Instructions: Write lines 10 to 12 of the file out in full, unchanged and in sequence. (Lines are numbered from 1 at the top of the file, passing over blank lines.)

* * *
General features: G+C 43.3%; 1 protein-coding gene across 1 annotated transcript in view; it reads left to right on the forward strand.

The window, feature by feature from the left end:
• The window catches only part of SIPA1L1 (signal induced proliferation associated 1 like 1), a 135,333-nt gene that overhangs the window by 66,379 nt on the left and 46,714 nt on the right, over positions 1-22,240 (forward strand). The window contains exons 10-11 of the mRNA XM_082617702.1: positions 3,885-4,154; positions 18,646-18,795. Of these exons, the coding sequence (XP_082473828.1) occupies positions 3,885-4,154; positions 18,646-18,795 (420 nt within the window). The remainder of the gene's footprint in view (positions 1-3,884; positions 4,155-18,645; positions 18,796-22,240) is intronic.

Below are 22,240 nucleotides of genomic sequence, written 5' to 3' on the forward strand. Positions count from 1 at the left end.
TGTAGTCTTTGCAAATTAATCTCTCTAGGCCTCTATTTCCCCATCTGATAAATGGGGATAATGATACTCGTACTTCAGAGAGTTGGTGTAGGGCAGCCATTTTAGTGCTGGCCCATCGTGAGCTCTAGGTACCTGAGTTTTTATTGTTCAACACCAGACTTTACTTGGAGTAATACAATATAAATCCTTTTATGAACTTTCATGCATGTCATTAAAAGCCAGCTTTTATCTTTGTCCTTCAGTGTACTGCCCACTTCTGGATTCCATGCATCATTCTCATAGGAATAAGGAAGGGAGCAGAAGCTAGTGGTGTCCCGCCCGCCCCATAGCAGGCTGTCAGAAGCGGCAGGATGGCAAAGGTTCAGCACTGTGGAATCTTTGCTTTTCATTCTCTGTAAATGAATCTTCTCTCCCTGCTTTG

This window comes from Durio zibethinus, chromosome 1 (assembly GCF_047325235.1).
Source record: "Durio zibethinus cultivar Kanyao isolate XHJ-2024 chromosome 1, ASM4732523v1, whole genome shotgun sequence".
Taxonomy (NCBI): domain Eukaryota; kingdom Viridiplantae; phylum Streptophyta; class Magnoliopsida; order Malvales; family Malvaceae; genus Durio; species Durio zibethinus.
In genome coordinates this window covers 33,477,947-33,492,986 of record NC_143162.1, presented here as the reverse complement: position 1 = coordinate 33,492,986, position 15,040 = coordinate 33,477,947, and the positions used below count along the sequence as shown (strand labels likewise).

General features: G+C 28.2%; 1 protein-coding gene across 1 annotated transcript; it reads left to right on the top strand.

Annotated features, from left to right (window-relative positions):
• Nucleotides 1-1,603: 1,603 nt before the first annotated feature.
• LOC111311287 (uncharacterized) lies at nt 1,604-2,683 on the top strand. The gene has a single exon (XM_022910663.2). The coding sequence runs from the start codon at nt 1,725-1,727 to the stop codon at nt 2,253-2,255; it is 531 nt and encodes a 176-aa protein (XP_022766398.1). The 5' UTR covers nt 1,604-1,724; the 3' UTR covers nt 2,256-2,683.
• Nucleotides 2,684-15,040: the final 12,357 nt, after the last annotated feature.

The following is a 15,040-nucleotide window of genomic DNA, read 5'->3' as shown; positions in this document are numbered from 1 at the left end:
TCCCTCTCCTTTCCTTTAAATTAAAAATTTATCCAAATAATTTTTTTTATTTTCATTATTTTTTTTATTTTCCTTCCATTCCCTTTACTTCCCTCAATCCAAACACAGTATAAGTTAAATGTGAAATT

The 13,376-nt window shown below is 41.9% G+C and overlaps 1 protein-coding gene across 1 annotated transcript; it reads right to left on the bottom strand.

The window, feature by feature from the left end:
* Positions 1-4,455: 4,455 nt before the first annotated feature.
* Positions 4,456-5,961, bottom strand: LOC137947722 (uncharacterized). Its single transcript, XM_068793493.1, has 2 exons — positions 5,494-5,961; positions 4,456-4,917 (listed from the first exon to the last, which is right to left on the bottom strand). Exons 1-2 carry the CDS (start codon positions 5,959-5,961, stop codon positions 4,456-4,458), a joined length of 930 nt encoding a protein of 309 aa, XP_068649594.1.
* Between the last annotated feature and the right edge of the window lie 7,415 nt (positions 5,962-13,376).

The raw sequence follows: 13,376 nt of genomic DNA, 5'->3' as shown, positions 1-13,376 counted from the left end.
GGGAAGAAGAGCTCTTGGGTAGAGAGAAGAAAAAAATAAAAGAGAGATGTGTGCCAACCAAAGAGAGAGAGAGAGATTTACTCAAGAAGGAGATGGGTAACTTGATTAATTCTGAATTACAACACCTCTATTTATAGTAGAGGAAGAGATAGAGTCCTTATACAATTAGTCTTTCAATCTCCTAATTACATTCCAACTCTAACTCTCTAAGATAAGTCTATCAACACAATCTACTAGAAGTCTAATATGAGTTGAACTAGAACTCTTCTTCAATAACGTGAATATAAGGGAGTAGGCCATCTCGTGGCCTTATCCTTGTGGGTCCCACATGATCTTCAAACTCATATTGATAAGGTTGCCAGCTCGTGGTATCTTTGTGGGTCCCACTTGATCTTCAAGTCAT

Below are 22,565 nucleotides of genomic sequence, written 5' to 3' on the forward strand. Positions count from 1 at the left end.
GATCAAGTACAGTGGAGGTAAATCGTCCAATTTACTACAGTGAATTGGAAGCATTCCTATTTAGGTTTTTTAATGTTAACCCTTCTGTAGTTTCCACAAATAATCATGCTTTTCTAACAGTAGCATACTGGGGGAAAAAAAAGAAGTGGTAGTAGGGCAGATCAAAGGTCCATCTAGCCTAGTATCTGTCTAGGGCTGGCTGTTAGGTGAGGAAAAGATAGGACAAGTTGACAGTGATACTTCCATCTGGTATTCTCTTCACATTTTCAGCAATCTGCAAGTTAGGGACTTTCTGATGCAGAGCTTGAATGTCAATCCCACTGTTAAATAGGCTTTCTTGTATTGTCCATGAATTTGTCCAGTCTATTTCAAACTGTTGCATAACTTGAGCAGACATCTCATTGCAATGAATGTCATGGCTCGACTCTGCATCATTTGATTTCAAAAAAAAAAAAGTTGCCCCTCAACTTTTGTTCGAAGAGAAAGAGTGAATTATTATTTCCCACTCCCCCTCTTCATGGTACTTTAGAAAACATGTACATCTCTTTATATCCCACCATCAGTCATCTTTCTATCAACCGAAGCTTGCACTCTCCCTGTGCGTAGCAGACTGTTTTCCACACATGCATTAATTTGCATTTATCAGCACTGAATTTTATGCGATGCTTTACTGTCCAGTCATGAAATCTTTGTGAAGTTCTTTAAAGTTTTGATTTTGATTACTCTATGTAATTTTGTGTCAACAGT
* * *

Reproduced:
General features: G+C 28.2%; 1 protein-coding gene across 1 annotated transcript; it reads left to right on the top strand.

Annotated features, from left to right (window-relative positions):
• Nucleotides 1-1,603: 1,603 nt before the first annotated feature.